Gas now pulling way ahead in electric generation, coal’s lead razor-thin for the year
Energy Department data through November 2015 was released last week. It’s stunning how far coal has fallen.
In November, coal’s share of the nation’s electricity generation fell to 29 percent. That’s right, a number starting with a 2.
The gas share was 34 percent. Not bad, though the four zero emission technologies (nuclear, wind, hydro and solar) also had a 34 percent share when added together.
The US electricity sector likely hasn’t emitted so little carbon dioxide in a month since the 1990’s. I need to do the calculations to see when emissions were this low. Look for the answer in an upcoming column of mine.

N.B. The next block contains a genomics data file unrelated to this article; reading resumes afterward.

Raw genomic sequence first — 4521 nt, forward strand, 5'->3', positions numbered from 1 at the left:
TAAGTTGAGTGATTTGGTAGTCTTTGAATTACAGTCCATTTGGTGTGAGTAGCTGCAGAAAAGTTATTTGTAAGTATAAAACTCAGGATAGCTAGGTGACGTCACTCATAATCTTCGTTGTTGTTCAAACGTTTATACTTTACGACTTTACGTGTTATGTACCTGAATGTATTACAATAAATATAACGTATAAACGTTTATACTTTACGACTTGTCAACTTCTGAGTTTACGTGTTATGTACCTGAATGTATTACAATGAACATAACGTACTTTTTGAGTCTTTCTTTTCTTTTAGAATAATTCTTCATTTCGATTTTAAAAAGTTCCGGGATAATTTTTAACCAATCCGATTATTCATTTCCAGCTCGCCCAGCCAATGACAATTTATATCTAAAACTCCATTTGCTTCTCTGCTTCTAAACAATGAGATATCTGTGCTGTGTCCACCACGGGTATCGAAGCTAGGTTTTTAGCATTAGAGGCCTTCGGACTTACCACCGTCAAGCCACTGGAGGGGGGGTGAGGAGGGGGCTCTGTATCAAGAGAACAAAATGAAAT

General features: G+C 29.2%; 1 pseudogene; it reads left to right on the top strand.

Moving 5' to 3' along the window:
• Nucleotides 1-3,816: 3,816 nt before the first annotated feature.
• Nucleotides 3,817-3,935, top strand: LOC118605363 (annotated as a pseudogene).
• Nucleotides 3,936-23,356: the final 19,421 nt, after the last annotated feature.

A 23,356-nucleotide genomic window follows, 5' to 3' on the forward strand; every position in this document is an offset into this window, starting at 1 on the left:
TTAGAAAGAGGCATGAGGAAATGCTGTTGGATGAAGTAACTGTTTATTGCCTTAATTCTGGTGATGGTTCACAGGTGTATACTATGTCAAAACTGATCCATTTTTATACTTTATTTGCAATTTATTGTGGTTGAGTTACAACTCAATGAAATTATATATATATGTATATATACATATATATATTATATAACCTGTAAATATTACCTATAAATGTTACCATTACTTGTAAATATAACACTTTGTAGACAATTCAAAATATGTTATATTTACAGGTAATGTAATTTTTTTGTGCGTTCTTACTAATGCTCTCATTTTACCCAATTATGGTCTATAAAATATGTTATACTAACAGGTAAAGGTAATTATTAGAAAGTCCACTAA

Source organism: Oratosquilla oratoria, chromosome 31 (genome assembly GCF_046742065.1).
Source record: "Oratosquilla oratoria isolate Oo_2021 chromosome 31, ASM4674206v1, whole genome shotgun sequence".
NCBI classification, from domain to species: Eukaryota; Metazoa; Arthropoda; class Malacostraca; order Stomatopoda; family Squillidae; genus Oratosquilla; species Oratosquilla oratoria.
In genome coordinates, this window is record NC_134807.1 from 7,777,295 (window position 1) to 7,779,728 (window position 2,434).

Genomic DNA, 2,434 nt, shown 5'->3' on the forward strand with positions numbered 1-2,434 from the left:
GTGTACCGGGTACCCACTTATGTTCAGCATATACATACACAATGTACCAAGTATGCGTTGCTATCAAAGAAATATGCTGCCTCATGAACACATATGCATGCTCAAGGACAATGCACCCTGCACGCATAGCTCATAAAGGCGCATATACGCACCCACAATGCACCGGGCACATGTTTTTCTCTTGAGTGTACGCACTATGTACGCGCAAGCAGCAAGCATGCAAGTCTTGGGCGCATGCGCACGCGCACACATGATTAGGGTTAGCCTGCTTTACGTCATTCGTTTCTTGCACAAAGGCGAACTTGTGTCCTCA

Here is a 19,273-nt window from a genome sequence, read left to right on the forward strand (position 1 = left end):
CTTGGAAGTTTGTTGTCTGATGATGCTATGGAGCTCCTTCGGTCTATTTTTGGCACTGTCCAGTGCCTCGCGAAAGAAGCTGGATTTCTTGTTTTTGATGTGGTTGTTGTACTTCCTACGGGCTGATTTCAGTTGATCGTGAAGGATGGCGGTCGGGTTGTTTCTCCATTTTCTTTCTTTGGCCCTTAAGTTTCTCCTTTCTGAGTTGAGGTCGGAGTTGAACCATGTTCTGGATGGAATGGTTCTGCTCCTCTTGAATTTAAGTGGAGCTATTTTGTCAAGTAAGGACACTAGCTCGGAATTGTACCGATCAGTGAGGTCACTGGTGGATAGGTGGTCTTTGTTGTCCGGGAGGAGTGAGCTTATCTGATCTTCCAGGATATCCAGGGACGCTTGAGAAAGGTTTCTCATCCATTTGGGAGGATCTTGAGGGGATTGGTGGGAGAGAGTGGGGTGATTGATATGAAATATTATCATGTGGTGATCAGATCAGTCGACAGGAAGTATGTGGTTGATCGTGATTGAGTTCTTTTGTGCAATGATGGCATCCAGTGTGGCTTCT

Of the generation that was zero-emission in November, 59 percent was by nuclear, 19 percent was by wind, 19 percent was also by hydro, and the remaining 3 percent was by solar. For solar, we counted both utility-scale and distributed generation solar. Of the 3 percent by solar, 2 percent was by utility-scale solar.
For the year 2015, through November, coal had a 34 percent share and gas a 33 percent share. Though the two generation technologies are neck and neck, coal should squeak out a photo finish win even with a flagging December.
For the year through November, the four zero emission technologies had a 31 share when added together. While not as large a share as in the month of November alone, it’s just short of the two fossil fuel technologies.
The gas share has now exceeded the coal share during each of the last five months, July through November. This is a remarkable turn of events. Gas first beat coal in April. Before that, coal had been the leader for as long as anyone can remember.
The February issue of Public Utilities Fortnightly will be out in a few days. We expect you all will be stunned by the changes and agree with us, it’s our best issue since the 1990’s.
Steve Mitnick, Editor-in-Chief, Public Utilities Fortnightly
E-mail me: email@example.com